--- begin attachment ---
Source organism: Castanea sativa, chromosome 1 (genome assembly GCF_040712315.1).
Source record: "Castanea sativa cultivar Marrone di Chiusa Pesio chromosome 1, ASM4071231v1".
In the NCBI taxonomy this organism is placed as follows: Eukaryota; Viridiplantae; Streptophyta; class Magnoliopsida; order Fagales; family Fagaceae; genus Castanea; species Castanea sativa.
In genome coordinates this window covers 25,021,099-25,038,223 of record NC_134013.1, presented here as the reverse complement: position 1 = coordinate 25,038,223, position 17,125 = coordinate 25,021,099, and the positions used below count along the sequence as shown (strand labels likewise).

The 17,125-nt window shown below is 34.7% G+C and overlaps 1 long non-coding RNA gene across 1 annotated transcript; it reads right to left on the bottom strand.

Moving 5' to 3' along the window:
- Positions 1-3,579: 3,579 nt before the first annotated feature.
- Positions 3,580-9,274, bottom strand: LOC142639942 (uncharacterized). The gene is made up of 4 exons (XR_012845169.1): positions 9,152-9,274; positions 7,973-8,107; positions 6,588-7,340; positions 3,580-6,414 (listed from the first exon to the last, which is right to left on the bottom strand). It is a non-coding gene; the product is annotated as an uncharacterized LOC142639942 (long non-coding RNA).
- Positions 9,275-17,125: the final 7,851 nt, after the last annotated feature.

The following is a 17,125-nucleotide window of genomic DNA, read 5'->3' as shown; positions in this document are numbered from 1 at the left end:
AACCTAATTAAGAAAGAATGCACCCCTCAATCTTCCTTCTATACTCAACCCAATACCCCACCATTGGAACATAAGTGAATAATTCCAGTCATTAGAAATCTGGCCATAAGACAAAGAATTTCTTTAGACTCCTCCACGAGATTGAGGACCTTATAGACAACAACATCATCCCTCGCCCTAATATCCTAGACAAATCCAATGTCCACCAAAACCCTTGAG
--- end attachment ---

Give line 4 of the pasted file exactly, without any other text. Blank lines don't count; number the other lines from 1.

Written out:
In genome coordinates this window covers 25,021,099-25,038,223 of record NC_134013.1, presented here as the reverse complement: position 1 = coordinate 25,038,223, position 17,125 = coordinate 25,021,099, and the positions used below count along the sequence as shown (strand labels likewise).